News Wesley College refers sexual assault and harassment complaints to police
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Wesley College refers sexual assault and harassment complaints to police

Principal Nick Evans said it would take an long time to fix the problem but "we just have to start". Photo: ABC News/Peter Healy
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Wesley College has referred allegations of sexual assault and harassment to Victoria Police after disclosures of more than a dozen instances of alleged sexual assault, harassment, and disrespect to girls by male students.

A series of complaints were made following the March 4 Justice event in Melbourne, as Principal Nick Evans encouraged anyone with a complaint to come forward.

“There are things that emerge in this space that are criminal —as simple as that — and it’s not appropriate to have a pastoral response for accusations of a crime,” he said.

“They will be passed on to the police.”.

Kim Bence, the head of the St Kilda Road campus, confirmed that complaints had been referred to police in recent days.

A boy from another private school told ABC Radio Melbourne he wrote to Mr Evans after hearing derogatory comments on a bus on Monday, in the presence of people who had attended the march.

“I heard one of them say, ‘Oh we should’ve bombed the women’s march,’ kind of joking around,” he said.

Some of the students involved were recorded in a TikTok video on the bus – the same day as the nationwide March4Justice rallies which called for equality and an end to violence against women.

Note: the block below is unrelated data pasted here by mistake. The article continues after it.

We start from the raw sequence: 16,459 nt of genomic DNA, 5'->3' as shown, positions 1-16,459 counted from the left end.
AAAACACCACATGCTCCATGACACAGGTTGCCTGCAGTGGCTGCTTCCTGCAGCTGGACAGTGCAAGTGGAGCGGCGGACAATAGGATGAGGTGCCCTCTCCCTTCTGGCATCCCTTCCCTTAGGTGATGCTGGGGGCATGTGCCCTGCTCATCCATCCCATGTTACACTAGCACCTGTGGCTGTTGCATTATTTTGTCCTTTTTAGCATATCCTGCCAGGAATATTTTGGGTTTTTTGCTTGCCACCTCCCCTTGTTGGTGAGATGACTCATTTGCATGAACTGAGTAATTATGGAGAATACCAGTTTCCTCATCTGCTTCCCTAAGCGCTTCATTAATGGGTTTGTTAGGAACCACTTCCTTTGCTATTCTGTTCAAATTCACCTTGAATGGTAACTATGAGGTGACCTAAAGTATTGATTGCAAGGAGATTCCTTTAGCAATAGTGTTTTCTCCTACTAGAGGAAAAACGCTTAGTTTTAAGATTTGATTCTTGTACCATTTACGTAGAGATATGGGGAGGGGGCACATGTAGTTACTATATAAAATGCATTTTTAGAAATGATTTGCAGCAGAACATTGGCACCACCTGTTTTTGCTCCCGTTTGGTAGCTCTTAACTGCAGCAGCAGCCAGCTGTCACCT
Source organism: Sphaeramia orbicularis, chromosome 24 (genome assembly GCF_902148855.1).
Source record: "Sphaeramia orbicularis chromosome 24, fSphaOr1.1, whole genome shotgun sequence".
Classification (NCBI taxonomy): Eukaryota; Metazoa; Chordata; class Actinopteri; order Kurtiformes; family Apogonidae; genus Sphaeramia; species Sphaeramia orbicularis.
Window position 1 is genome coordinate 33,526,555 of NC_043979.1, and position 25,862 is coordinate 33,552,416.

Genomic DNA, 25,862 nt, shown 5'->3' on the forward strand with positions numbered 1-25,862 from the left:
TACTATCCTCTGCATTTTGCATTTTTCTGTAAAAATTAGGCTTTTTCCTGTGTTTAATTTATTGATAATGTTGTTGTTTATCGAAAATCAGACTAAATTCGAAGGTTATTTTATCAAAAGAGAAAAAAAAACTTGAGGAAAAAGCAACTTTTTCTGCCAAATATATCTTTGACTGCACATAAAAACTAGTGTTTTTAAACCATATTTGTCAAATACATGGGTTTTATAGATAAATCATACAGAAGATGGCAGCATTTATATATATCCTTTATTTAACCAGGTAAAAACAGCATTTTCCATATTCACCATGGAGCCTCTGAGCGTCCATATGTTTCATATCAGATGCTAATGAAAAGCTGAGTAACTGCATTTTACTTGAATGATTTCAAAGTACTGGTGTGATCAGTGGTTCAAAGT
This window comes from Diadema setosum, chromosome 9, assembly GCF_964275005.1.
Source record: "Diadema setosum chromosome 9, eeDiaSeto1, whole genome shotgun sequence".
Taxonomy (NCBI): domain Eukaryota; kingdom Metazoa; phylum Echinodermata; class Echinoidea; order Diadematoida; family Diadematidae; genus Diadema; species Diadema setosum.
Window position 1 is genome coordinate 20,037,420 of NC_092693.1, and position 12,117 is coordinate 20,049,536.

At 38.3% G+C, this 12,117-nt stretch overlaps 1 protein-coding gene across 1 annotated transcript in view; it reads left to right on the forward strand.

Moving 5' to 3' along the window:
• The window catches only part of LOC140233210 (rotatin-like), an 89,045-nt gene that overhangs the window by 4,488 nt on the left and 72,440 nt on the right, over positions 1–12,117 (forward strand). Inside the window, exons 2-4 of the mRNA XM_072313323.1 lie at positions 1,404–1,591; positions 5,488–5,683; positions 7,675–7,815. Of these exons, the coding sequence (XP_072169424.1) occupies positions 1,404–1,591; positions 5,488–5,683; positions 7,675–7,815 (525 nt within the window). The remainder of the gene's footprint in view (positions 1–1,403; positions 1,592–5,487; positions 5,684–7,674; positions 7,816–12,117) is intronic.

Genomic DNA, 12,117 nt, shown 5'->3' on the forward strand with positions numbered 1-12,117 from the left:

A number of students went on to boycott the uniform in protest of how the school handled the incident.

Wesley College was also listed in a national petition calling for “urgent reform to require sexual consent to be enthusiastic consent”.

Schoolgirls from Melbourne’s Wesley College awere asked to answer questions relating to their experiences around sexual assault and consent in the petition which encourages them to “name and shame” their attackers.

Since then a number of students have come forward to recount their experiences of harassment at the school.

Ms Bence said the school had been having discussions with senior students and she was shocked by what they were told.

“It’s just the enormity of what’s happening on a day-to-day basis, their interactions in corridors in what I would classify as public spaces. I think that’s where the real concerns lie for me,” she said.

“What we have been privy to in the last 24-48 hours would indicate there are certainly students who do not feel safe.

“This has been devastating for our entire community.”

The school has also engaged education consultants and child protection agency Bravehearts, which will deliver “respectful relationships and personal safety” programs at the school.

Topics covered will include consent, confidentiality, bullying, internet safety, sexting, pornography, stress and how to seek help.

Mr Evans said the school had not been listening carefully enough and the programs that were in place to teach respectful relationships had not been effective.

“I apologise unreservedly,” Mr Evans said.

Nick Evans said the school was a microcosm of Australian society. Photo: ABC News/Darryl Torpy

“Sadly, and as I have observed on a number of occasions over the last few days, Wesley College is but a microcosm of Australian society and we reflect it.

“Many personal testimonies have been shared with us and in other fora that show how deep this issue runs.”

The school said it had partnered with the child safety organisation Bravehearts in recent times and education consultants had been engaged to canvas the experience of students.

Sexual assault and family violence support lines:
1800 Respect National Helpline: 1800 737 732
Sexual Assault Crisis Line Victoria: 1800 806 292
Safe Steps Crisis Line (Vic): 1800 015 188
Men’s Referral Service: 1300 766 491
Lifeline (24-hour Crisis Line): 131 114
Relationships Australia: 1300 364 277

-with agencies